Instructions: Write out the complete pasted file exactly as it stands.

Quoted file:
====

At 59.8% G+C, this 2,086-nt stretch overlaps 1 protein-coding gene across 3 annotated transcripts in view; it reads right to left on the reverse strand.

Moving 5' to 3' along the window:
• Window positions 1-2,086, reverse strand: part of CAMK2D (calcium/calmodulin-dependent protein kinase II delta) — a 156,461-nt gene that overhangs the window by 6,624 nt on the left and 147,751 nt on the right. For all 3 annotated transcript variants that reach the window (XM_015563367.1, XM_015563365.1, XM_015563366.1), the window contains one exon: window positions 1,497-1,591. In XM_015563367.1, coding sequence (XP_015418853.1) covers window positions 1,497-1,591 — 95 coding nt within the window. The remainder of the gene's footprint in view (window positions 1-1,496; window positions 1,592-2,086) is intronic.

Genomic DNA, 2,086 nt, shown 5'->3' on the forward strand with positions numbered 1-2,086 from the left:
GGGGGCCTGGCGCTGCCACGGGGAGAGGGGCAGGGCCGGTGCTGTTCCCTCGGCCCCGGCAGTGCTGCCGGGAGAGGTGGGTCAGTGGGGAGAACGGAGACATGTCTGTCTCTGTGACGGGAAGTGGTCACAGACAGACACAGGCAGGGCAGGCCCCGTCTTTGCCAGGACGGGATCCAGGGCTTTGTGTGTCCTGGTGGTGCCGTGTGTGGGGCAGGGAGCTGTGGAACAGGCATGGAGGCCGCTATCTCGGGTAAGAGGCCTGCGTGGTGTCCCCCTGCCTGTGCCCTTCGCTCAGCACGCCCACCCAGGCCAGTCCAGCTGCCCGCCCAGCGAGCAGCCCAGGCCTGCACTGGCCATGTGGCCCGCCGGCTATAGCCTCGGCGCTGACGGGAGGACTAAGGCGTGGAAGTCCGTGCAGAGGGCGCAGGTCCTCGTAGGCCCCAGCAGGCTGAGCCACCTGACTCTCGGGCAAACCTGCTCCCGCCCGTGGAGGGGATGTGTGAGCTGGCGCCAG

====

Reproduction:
At 59.8% G+C, this 2,086-nt stretch overlaps 1 protein-coding gene across 3 annotated transcripts in view; it reads right to left on the reverse strand.

Moving 5' to 3' along the window:
• Window positions 1-2,086, reverse strand: part of CAMK2D (calcium/calmodulin-dependent protein kinase II delta) — a 156,461-nt gene that overhangs the window by 6,624 nt on the left and 147,751 nt on the right. For all 3 annotated transcript variants that reach the window (XM_015563367.1, XM_015563365.1, XM_015563366.1), the window contains one exon: window positions 1,497-1,591. In XM_015563367.1, coding sequence (XP_015418853.1) covers window positions 1,497-1,591 — 95 coding nt within the window. The remainder of the gene's footprint in view (window positions 1-1,496; window positions 1,592-2,086) is intronic.

Genomic DNA, 2,086 nt, shown 5'->3' on the forward strand with positions numbered 1-2,086 from the left:
GGGGGCCTGGCGCTGCCACGGGGAGAGGGGCAGGGCCGGTGCTGTTCCCTCGGCCCCGGCAGTGCTGCCGGGAGAGGTGGGTCAGTGGGGAGAACGGAGACATGTCTGTCTCTGTGACGGGAAGTGGTCACAGACAGACACAGGCAGGGCAGGCCCCGTCTTTGCCAGGACGGGATCCAGGGCTTTGTGTGTCCTGGTGGTGCCGTGTGTGGGGCAGGGAGCTGTGGAACAGGCATGGAGGCCGCTATCTCGGGTAAGAGGCCTGCGTGGTGTCCCCCTGCCTGTGCCCTTCGCTCAGCACGCCCACCCAGGCCAGTCCAGCTGCCCGCCCAGCGAGCAGCCCAGGCCTGCACTGGCCATGTGGCCCGCCGGCTATAGCCTCGGCGCTGACGGGAGGACTAAGGCGTGGAAGTCCGTGCAGAGGGCGCAGGTCCTCGTAGGCCCCAGCAGGCTGAGCCACCTGACTCTCGGGCAAACCTGCTCCCGCCCGTGGAGGGGATGTGTGAGCTGGCGCCAG